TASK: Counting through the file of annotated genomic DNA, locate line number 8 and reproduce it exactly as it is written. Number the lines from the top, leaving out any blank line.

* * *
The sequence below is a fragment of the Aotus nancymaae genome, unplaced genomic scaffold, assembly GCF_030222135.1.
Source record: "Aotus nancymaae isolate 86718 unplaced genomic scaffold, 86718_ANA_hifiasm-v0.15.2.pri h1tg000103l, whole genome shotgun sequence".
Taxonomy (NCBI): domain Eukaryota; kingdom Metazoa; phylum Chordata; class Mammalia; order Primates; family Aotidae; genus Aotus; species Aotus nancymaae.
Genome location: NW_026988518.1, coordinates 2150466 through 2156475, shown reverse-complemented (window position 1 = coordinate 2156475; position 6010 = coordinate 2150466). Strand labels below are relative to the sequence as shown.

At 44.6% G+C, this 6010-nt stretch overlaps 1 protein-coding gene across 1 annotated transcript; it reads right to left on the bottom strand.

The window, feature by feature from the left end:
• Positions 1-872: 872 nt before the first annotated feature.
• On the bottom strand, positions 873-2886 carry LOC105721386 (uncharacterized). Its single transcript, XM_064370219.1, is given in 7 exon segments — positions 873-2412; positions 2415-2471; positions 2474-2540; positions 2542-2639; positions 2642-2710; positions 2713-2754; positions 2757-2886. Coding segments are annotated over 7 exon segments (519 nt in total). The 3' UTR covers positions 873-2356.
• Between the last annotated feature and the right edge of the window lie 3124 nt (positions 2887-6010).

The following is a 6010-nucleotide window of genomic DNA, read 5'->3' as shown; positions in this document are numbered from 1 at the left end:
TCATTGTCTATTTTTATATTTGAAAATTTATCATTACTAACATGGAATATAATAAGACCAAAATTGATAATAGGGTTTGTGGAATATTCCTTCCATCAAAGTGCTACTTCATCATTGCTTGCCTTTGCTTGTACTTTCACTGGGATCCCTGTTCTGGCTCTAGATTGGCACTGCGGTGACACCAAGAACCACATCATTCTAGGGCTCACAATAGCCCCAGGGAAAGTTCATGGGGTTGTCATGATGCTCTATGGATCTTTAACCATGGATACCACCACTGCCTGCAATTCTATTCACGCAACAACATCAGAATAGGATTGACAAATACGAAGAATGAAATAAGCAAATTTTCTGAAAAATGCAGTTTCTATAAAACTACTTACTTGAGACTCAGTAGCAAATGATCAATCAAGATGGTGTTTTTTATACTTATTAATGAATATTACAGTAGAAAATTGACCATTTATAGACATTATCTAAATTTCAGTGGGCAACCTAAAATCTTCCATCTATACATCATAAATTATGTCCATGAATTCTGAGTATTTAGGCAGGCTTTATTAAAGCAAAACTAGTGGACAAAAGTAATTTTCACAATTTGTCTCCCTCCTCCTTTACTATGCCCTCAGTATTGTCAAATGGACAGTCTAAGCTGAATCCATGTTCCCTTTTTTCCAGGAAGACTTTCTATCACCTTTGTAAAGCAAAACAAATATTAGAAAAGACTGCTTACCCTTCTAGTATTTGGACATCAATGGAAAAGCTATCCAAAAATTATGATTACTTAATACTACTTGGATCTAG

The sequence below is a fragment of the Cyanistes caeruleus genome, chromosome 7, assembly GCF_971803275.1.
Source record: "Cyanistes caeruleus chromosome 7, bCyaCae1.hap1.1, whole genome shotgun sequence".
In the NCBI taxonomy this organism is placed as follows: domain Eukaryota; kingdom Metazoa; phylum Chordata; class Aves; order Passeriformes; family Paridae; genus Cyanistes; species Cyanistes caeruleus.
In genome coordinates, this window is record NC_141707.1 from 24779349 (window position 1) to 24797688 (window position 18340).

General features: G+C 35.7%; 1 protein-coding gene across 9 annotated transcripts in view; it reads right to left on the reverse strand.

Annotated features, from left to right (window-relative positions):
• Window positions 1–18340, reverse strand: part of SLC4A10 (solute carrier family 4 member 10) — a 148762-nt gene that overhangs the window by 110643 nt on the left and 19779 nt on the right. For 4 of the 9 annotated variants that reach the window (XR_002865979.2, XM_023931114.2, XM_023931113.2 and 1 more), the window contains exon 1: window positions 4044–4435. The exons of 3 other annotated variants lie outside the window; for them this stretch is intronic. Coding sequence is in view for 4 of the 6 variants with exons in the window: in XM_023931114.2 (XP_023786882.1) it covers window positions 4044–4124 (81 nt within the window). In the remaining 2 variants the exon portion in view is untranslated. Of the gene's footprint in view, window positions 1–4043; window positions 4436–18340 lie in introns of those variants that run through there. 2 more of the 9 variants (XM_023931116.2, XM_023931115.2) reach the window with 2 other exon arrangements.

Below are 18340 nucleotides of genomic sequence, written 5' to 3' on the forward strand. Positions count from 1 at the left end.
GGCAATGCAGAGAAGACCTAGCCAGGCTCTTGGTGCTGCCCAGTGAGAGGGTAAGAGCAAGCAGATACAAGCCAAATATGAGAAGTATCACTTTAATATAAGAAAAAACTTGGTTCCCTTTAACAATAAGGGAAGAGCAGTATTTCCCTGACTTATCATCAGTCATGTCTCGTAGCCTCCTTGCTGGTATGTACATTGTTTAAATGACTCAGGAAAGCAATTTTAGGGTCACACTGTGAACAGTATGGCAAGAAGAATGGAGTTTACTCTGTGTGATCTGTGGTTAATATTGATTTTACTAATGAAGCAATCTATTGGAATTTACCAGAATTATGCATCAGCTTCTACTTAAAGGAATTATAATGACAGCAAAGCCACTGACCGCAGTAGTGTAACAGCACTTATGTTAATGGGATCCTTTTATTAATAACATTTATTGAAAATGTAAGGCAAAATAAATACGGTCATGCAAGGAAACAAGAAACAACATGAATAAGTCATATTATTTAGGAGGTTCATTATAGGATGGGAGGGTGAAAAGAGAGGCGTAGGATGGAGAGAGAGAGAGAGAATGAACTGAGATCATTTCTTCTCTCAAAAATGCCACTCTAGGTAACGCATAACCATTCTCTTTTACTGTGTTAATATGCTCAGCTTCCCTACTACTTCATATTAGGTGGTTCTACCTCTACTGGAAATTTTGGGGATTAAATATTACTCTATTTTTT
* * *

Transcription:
• On the bottom strand, positions 873-2886 carry LOC105721386 (uncharacterized). Its single transcript, XM_064370219.1, is given in 7 exon segments — positions 873-2412; positions 2415-2471; positions 2474-2540; positions 2542-2639; positions 2642-2710; positions 2713-2754; positions 2757-2886. Coding segments are annotated over 7 exon segments (519 nt in total). The 3' UTR covers positions 873-2356.